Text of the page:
- You can use it to set stones of opaque or translucent quality.
- It works for most flat-backed stones as well as faceted stones, cut stones, or smooth cabochons.
- You can make the inner bezel from thicker metal if your stone needs a wider ‘seat’ to sit on.
- You can make this setting for most shapes of stones, with a little practice.
- You can incorporate this setting into virtually any kind of jewellery, from rings to necklaces…it all depends on your own ability and skill level.
2. Mark out a strip of metal to the width that you have set in step 1. The length needs to be long enough to wrap around the circumference of your stone but allow much more to play with. The metal needs to be really thin, thin enough that you can easily cut it with scissors, thin enough to eventually rub over your stone with ease, but not so thin that it would quickly melt when you solder it onto your piece of work….this will vary according to your ability and how bulky the item you are soldering onto is.
3. Cut it out with scissors or snips. Now use some narrow flat-nose pliers to bend the strip into a square for a square / rectangular / triangular etc shaped stone. Use round or half-round pliers for round, oval etc stones, or a combination of pliers for unusual shaped stones. Match the strip up to the stone to check you are creating the right shape. Gently anneal the strip if you’ve work-hardened the metal with over shaping and re-shaping.
4. You can see here that I’ve made 2 of the corners for this faceted square CZ stone and I’m matching the strip up to stone before marking in pencil where the next bend needs to be. Decide when looking at your mark at this point, whether you are going to place your pliers on one side of the line, on the line, or to the other side of the line….it can make a big difference to how your setting looks, but notice how many stones are not as geometric and perfect as they may at first appear to be!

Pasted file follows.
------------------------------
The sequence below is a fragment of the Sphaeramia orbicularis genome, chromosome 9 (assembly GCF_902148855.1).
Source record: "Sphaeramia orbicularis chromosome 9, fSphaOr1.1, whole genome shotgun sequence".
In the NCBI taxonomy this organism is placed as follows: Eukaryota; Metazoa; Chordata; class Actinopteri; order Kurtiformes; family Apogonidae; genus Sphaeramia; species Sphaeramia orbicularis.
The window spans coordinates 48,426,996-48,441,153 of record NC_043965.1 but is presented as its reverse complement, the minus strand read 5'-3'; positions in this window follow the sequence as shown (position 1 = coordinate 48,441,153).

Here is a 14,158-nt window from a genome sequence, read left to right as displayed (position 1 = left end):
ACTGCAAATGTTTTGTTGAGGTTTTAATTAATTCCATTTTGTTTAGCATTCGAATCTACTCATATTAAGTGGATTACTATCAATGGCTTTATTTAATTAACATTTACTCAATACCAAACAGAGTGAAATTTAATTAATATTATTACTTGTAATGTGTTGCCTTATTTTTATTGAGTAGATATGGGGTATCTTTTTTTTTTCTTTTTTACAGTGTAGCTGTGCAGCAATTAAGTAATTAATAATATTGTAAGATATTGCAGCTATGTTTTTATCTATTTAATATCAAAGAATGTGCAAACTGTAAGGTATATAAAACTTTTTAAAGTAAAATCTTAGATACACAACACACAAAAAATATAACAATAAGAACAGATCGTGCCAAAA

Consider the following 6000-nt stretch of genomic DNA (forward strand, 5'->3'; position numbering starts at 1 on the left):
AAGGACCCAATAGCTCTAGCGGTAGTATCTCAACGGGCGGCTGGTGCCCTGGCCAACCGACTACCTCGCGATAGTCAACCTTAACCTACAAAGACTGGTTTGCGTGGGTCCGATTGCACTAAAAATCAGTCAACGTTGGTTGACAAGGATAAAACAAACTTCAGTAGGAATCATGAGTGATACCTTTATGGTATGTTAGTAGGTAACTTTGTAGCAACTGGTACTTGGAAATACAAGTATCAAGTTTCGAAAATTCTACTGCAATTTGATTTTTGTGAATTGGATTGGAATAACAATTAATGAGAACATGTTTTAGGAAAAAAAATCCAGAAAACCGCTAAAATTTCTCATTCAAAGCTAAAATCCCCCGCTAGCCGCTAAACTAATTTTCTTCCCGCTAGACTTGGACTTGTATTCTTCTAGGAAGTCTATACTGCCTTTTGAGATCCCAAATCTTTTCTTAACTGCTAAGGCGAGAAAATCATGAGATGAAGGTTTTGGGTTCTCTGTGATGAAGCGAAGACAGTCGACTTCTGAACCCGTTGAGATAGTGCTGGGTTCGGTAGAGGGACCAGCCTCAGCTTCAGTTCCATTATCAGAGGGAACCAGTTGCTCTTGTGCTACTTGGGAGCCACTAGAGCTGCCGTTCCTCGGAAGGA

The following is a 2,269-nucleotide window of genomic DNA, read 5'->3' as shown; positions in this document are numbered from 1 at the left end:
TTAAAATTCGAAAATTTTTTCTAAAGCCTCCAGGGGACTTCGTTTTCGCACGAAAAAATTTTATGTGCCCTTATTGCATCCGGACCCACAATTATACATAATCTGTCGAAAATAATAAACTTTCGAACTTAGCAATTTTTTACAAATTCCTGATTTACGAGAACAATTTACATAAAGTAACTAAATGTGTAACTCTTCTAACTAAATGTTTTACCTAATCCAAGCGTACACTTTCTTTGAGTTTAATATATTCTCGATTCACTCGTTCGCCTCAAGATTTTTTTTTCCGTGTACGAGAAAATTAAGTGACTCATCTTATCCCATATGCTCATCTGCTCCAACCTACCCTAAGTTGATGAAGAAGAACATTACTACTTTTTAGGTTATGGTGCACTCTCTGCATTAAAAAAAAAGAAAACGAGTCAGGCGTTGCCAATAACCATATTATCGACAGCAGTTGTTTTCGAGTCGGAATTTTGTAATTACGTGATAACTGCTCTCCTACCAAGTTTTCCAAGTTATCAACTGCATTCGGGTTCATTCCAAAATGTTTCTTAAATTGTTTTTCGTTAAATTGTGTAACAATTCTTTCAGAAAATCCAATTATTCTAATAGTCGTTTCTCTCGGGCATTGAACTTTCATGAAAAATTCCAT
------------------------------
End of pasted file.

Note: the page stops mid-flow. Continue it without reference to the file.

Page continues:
5. Here you can see the finished square next to its owner. You may notice that the stone is narrower across the lower length…it is not as square as it first appeared.
6. Here is the stone in its Bezel that we have just made. It’s a snug fit. The bezel was soldered closed with hard solder and a careful, small flame on a crème bruleẽ torch. Now make another one of these squares, but in a thicker metal, and make it NOT to wrap around the stone, but to fit snugly inside the 1st square (bezel). Make it the same height as your stone. It will be the seat your stone sits on.
7. Above you can see the stone, the bezel (1st square) and the inner seat (2nd square), side by side for comparison. Solder the ‘seat’ closed now, or in the next step.
8. Ok, now solder the seat into the bezel with hard solder. You may choose to be soldering the ‘seat’ closed at the same time, all in one go…it’s not hard, it will happen without you even having to try if your inner square fits snugly in your outer square….hang on though, before you go for it, just read the next step (step 9).
9. You are looking at the bottom, the ‘base’, the underside of the setting. Excess ‘seat’ is protruding (we’ll remove it later), but this protrusion is handy for placing your solder against. If you place your solder inside the setting then you are in danger of inadvertently ruining your nice neat, crisp edged seat with excess solder or possibly solder residue from insufficient heating, the stone wont sit happily. By soldering from underneath, you allow for your mistakes or novice ability…and no one will know! Make sure your stone sits so that enough of the outer bezel protrudes above the 'girdle' of your stone, for you to be able to rub over.
10. And here is the finished setting. Snip and file away the underside so it’s neat. Solder onto your piece of work, clean up/polish etc, place your stone in. If your bezel isn’t that thin, then you might want to file the top 1mm or so, in order that it pushes over easily. Push each side over with your Pusher, 1st one side, then the opposite and so on, all the way around. Next, for a tight fit that avoids ‘wobbly stone’ use your pusher to carefully push down on the very lip of the bezel. Just a bit of pressure is needed to ensure a tight fit. The edge of the lip effectively curls over and ‘bites’ into the stone…but not that you can see it, see the illustration here…..;
Finish by rubbing the edge with your Burnisher, all the way around, always rubbing in one direction so as not to stretch the metal, just enough to harden, too much will wrinkle it. This hardens and shines up the setting nicely. Here you can see two of my brooches which each feature a little set CZ stone, one square, one round. I use this setting also for cabochons.